The Chief is rather addicted to a game called Postman’s Knock. Not so The Man from Madras Musings who much prefers his relations with the postman to be purely platonic. But there are days when MMM’s path crosses that of his postman and this month has been one such. That, however, was not because of it being the festival of light when postmen and other creations of God suddenly become much too visible.

The first indication of a real knock came about when MMM opened the post box and took possession of the mail. Among the missives that had landed at chez MMM was one of those black-bordered Government letters that are open to one and all for reading. MMM got the shock of his life when on perusing it he found it to be a tax demand for a figure that stretched to six digits. Having tottered to a nearby chair and restored himself with a glass of water (MMM is abstemious in the extreme), MMM read it more carefully and this did not help. The note, terse to a degree, declared that this was the last and final letter that the tax authorities were sending. It was tantamount to a parting of ways. But they were not done with that. Live and let live was clearly not their policy. Now that the receiver of the notice had proven that he was a malapert knave, the tax authorities had decided to take possession of the property on which the sum referred to above had been due since time immemorial. In short, they had decided to render MMM homeless.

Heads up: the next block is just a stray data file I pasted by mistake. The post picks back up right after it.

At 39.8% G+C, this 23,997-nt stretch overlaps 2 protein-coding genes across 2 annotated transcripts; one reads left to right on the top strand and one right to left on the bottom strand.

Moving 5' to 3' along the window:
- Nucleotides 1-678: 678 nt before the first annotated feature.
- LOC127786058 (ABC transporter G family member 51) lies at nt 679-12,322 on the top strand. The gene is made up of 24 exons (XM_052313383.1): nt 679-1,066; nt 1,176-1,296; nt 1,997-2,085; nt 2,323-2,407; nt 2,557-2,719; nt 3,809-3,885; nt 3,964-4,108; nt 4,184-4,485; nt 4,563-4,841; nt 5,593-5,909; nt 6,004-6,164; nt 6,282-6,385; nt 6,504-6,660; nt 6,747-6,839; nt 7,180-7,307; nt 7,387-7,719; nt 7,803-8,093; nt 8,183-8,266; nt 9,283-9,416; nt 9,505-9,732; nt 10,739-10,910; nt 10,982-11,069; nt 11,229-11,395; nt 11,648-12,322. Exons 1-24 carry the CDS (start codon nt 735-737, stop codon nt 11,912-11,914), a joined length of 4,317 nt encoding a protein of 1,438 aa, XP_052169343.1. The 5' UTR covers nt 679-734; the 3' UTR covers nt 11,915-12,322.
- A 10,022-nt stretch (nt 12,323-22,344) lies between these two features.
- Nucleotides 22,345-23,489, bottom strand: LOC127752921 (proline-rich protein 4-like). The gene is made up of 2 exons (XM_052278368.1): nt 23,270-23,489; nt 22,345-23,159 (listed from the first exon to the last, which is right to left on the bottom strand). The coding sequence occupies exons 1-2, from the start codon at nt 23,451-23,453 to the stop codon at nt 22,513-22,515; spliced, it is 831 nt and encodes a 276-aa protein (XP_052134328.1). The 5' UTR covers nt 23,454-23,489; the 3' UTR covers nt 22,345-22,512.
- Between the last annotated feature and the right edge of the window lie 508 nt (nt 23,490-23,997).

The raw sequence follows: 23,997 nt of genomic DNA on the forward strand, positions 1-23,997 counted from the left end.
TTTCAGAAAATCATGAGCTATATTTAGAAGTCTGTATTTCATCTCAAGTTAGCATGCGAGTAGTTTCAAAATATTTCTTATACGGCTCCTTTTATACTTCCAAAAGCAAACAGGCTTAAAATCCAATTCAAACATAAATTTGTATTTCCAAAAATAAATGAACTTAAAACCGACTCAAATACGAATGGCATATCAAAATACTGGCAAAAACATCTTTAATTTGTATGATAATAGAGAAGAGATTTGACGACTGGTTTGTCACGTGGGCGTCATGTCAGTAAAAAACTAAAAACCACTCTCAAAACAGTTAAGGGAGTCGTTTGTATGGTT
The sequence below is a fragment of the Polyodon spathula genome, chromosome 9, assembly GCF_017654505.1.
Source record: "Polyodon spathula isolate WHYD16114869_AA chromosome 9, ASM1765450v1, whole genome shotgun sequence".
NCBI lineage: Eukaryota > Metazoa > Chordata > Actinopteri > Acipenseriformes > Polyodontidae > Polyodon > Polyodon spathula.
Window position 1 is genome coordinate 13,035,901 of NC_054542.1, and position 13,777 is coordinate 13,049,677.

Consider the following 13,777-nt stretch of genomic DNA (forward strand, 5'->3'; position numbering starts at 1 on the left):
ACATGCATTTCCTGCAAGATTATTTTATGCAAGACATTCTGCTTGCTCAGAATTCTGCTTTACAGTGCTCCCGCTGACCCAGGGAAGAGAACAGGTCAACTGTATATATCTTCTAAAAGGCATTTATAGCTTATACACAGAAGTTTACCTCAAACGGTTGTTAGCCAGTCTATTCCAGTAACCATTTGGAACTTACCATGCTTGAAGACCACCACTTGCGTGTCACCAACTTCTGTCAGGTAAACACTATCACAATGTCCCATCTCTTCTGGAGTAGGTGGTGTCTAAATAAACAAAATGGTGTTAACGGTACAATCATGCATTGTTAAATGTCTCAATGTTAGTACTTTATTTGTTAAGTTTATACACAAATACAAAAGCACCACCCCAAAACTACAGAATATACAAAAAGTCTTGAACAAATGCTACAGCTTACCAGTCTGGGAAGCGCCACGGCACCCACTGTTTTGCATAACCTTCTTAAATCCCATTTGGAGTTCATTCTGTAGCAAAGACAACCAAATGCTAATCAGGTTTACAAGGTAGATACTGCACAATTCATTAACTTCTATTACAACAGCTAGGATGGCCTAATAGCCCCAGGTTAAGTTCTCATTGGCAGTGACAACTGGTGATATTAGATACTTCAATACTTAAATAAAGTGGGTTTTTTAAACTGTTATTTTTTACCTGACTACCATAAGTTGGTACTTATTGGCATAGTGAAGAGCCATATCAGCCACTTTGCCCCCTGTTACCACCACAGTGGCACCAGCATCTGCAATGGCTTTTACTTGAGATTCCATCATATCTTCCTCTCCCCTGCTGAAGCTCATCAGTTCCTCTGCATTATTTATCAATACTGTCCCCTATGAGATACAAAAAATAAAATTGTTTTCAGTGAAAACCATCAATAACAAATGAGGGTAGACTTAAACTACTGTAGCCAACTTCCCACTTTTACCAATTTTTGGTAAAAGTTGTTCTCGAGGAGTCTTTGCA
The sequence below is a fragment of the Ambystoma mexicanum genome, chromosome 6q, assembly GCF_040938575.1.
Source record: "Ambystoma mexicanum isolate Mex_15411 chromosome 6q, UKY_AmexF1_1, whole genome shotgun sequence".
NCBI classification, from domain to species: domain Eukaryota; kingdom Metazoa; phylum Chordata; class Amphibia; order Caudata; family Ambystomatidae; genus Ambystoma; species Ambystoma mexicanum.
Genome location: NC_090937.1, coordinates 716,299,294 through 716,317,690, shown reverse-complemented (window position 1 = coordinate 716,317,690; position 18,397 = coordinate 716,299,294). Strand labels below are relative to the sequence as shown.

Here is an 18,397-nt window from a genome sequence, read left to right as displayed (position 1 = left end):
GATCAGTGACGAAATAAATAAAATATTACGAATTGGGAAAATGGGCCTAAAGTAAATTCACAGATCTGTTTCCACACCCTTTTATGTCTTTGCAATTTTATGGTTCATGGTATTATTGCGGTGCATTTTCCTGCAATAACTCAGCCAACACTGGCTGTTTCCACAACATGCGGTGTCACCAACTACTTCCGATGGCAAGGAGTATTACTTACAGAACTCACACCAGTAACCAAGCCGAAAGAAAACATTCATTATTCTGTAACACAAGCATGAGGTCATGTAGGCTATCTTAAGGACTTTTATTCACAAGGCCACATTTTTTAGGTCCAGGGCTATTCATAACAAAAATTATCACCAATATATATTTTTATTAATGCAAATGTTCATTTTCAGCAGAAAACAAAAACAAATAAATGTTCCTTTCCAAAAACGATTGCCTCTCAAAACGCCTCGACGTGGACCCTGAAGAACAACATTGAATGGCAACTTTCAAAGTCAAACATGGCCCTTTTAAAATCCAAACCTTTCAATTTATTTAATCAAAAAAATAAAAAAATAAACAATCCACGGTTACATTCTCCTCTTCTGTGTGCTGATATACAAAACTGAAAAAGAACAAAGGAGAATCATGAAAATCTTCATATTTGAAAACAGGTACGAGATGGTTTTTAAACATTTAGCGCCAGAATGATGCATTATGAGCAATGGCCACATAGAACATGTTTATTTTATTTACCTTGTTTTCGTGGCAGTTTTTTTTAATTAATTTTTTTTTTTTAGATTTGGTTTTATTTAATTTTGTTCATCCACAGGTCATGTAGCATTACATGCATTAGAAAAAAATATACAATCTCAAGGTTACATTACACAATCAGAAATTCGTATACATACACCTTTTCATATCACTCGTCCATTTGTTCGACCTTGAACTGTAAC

The letter fell from MMM’s nerveless fingers. It fell front upwards and it was then that MMM noted that the notice was not for MMM at all. It was for a sports facility not far from MMM’s demesne. MMM’s relief was considerably mixed with righteous wrath. What business had the postman to deliver such a letter to the wrong address thereby causing in MMM palpitations, a heightening of blood pressure and a sense of imminent doom? No doubt a significant percentage of MMM’s longevity had been reduced by this letter landing at his doorstep.

It was then that MMM turned his attention to the other letters. He was quite surprised to find them all addressed to various people in the neighbourhood. Not one of these was meant for MMM. He then made enquiries with the watchman at his premises and sure enough that functionary had the answer. MMM’s house, said the watchman, was the oldest residence on the road. And the postman was in a hurry. He had thrown everything into MMM’s postbox because he was sure MMM knew all the recipients and so would ensure that everyone received their mail! Talk about subcontracting in a service economy!